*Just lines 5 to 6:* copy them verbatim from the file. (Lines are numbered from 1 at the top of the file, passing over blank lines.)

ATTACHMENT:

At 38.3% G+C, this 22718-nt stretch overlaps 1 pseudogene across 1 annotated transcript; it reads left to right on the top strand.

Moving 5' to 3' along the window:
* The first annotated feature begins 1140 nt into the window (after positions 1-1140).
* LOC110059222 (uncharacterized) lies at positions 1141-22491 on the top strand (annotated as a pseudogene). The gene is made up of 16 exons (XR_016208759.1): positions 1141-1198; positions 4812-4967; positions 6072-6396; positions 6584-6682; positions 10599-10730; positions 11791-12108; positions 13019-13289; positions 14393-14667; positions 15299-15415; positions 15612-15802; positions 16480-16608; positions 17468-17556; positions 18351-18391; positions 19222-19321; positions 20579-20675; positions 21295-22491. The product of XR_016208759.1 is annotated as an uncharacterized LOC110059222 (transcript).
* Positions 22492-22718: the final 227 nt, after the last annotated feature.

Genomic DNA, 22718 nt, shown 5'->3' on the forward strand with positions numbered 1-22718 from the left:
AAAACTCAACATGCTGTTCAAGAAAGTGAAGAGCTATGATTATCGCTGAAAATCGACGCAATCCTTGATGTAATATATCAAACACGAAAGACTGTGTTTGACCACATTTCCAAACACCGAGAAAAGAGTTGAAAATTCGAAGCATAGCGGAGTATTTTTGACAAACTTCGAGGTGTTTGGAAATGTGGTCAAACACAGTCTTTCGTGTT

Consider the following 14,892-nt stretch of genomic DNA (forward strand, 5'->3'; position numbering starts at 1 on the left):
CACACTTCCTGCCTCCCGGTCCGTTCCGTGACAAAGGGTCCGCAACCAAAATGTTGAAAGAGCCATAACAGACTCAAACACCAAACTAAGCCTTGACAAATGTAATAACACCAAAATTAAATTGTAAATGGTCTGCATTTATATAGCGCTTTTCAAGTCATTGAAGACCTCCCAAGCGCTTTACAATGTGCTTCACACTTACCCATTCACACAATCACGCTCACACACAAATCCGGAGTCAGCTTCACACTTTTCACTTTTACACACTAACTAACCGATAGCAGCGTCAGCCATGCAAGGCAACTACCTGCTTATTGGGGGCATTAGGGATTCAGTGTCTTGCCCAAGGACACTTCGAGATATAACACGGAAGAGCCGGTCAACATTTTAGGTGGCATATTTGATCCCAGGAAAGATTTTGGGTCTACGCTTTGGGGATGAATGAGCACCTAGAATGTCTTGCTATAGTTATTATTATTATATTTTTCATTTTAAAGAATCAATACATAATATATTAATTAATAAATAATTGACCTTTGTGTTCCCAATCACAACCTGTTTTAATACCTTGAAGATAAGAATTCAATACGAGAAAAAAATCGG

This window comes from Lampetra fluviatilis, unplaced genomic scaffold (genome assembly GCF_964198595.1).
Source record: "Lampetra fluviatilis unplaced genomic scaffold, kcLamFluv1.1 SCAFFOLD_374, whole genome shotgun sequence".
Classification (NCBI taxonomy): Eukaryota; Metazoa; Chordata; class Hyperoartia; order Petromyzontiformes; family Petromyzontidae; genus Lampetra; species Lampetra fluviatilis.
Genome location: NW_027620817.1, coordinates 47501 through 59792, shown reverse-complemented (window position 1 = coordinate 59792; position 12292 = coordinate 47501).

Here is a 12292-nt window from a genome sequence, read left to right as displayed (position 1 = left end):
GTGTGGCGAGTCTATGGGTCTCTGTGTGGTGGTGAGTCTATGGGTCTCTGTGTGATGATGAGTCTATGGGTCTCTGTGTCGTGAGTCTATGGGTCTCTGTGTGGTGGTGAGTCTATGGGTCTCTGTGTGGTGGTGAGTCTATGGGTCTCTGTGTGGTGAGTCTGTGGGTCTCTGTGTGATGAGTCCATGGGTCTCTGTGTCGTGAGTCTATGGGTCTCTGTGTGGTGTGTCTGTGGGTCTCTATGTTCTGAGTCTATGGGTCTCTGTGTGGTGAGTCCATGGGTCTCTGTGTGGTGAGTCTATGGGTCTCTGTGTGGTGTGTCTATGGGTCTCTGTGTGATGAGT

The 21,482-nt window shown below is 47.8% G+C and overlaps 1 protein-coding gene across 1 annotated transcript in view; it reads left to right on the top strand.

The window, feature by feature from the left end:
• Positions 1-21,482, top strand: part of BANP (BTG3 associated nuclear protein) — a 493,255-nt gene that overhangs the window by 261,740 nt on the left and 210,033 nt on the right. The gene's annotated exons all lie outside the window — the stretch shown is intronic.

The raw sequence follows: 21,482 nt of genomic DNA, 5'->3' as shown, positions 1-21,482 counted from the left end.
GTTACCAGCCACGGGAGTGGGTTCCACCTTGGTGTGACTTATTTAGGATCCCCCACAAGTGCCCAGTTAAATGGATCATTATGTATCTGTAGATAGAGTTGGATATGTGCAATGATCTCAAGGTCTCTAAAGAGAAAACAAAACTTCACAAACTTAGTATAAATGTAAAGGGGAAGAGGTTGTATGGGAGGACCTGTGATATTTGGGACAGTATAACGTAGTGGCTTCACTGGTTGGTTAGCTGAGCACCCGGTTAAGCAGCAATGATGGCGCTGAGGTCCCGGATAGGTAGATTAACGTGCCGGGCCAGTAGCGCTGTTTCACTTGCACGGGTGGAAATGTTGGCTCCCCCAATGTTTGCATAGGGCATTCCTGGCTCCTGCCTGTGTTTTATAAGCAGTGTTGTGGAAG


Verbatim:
* Positions 22492-22718: the final 227 nt, after the last annotated feature.

Genomic DNA, 22718 nt, shown 5'->3' on the forward strand with positions numbered 1-22718 from the left: